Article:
East-West Church & Ministry Report
Vol. 1, No. 2, Spring 1993, Covering the Former Soviet Union and East Central Europe


FORUM:  working together works best
Evangelical Alliances:  They Make Common Cause and Common Sense

by Dwight Gibson 

Training seminars for pastors, a ministry to the deaf in cooperation with Joni Eareckson Tada, and a comprehensive plan to set up 12 radio stations in the major cities of Romania--these are just a few examples of ministries that have taken place in-Romania as a result of the founding of the Romanian Evangelical Alliance. This strategic coalition of national churches demonstrates how Christians can achieve more together than they can individually.

Coming together amid the rubble of Marxism
The post-Communist era in East Central Europe and the former Soviet Union has meant profound change?not only in politics and commerce, but also in the church. One quiet development which could have a major spiritual impact is the growth of evangelical alliances. While associations of evangelical Protestant churches have existed in countries such as Hungary and Czechoslovakia since the early part of this century, the first new alliance in East Central Europe to be created in the post-Communist era emerged in Romania in 1990.

In March 1990, only a few months after the overthrow of the Ceausescu government in December 1989, representatives from Baptist, Pentecostal, and Brethren churches and the Lord's Army, an evangelical movement in the Orthodox Church, organized the Romanian Evangelical Alliance. Rev. Vasile Talos served as the first president and Rev. Paul Negrut of Oradea is the current president.  The five-point strategy adopted by the Romanian Evangelical Alliance targets evangelism, church-planting, Christian education, the fostering of a work ethic, and the promotion of democracy.  Today, this association serves as a model of what can occur when evangelical believers come together voluntarily for joint action in the name of Christ.

Working together makes a difference
In March 1991, Campus Crusade and the Romanian Evangelical Alliance began discussing joint efforts to show the "Jesus" film in Romania. Eight months later, Crusade and Alliance representatives signed a protocol formalizing their cooperation. According to the agreement, 10,000 volunteers from 1,000 local churches were to show the film throughout Romania. To date,  203,000 Romanians have seen the film, with 6,551 of these viewers having completed a follow-up series of Bible studies.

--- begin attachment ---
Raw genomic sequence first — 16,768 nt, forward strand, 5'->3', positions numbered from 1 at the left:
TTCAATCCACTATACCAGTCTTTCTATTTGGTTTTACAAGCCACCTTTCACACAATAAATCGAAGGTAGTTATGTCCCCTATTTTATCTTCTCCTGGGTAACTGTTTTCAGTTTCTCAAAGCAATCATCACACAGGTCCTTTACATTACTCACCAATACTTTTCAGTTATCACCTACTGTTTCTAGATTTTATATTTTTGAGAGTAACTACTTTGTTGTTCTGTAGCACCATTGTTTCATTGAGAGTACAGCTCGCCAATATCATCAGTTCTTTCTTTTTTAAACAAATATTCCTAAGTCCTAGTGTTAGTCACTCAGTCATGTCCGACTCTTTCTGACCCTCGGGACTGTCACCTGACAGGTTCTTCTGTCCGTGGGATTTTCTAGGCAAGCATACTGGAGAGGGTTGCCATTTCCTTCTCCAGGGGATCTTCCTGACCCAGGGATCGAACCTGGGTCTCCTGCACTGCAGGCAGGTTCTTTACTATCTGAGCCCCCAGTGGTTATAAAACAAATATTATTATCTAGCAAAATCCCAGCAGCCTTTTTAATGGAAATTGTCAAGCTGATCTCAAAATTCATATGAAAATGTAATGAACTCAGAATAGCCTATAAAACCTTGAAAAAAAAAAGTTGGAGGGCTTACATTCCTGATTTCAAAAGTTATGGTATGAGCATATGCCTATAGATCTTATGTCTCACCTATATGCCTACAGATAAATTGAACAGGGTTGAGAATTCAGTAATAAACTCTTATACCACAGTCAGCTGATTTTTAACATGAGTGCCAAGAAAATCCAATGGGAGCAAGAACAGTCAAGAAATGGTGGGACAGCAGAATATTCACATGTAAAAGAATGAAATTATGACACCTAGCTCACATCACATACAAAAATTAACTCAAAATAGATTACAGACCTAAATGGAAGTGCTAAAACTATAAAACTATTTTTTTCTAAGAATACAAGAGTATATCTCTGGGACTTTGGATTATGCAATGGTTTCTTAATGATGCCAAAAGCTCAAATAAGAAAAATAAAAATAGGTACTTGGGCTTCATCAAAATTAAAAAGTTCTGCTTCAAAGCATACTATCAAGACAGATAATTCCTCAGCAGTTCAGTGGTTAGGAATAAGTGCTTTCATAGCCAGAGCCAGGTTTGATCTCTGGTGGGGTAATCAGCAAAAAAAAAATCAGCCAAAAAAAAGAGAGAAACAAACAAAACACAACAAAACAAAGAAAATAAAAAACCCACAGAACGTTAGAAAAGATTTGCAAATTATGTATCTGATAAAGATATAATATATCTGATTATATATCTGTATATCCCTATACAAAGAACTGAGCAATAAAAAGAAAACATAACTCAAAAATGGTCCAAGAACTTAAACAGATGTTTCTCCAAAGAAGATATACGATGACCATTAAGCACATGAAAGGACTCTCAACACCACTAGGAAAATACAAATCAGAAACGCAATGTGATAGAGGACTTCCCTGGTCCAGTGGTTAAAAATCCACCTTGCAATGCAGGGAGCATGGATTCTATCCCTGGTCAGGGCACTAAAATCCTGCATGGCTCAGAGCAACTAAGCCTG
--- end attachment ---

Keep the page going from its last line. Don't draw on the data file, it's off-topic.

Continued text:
Another cooperative effort took place with the Christian Broadcasting Network in the airing of the "Superbook" cartoon series of Bible stories on Romanian national television. In response, 1.25 million people wrote to the Romanian Evangelical Alliance for more information. To respond to this flood of requests, CBN worked with the Alliance to hire 90 staff to help with the project. Each inquirer received a personal response, together with copies of the Life of Jesus and, as available, New Testaments or Gospels.

Romania is not alone in the development of voluntary alliances of evangelicals. Since 1990, other groups have formed in Croatia, Bulgaria, and Estonia.  Rev. Ingmar Kurg, a representative of the movement in Estonia, summed up the mission of newly emerging evangelical alliances in a recent letter:  "The time of our illegal and separate work is over. Now we have to find each other again and to learn to respect our brothers in Christ."

Common characteristics-uncommon results
Despite their cultural differences, evangelical alliances worldwide share several common characteristics.   First, they represent a variety of denominations and missions under the direction of a freely elected board. Second, they are voluntary associations including representatives from denominations, parachurch bodies, and local churches. Third, they enjoy the benefits of a unified voice. In most countries, evangelical Christians are a minority. By coming together, they present a more effective and unified voice in their society and before their government. Fourth, alliance members benefit from networking and a strategic pooling of resources. Stories of Bibles being piled up without adequate distribution systems are less likely to be true where alliances are formed to combine and coordinate resources.  Finally, alliances are local initiatives that develop a sense of national ownership and commitment to ministries.  Christian workers from the West would do well to work closely with national churches in developing their ministries, especially when evangelical alliances can be a means to that end. 
 
Dwight Gibson is Associate North American Director of World Evangelical Fellowship.


Evangelical Alliances in East Central Europe
 
Bulgarian Evangelical Alliance 
Usta Gencho Str., Bl. 37B, Entr. D/83 
Sofia, Bulgaria 
Tel/fax: 359 2 31 60 87 

Protestant Evangelical Council in Croatia 
PP370, Cvjetkova 32 
54103 Osijek, Croatia 
Tel/fax: 38 054 556 466 

Czech Evangelical Alliance 
Soukenicka 15 
Prague 1, Czech Republic 
Tel: 42 2 298 380 

The Estonian Fellowship of Evangelization Movement 
Eesti Evangelisatsiooni Liikumine 
Box 342 
EE-0090 Tallinn, Estonia 
Tel: 7 0142 525 522 
Fax: 7 0142 523 624

Magyar Evangeliumi Aliansz 
Felso Erdosor 5 
H-1068 Budapest, Hungary 
Tel: 36 1 122-4723 

Aliantja Evanghelica din Romania 
Bdul, Tineretului #29, Bl.19, Sc.A, et.10, ap.42 
Bucharest 4, 76-162, Romania 
Tel/fax: 40 0 75 20 95 

Evangelical Alliance in Slovakia 
Box 49 
93405 Levice, Slovak Republic 
Tel: 0813 217 09 
Fax: 0813 235 97


Dwight Gibson, "Evangelical Alliances: They Make Common Cause and Common Sense," East-West Church & Ministry Report, 1 (Spring 1993), 3.

Written permission is required for reprinting or electronic distribution of any portion of the East-West Church & Ministry Report.

1993 East-West Church and Ministry Report
ISSN 1069-5664


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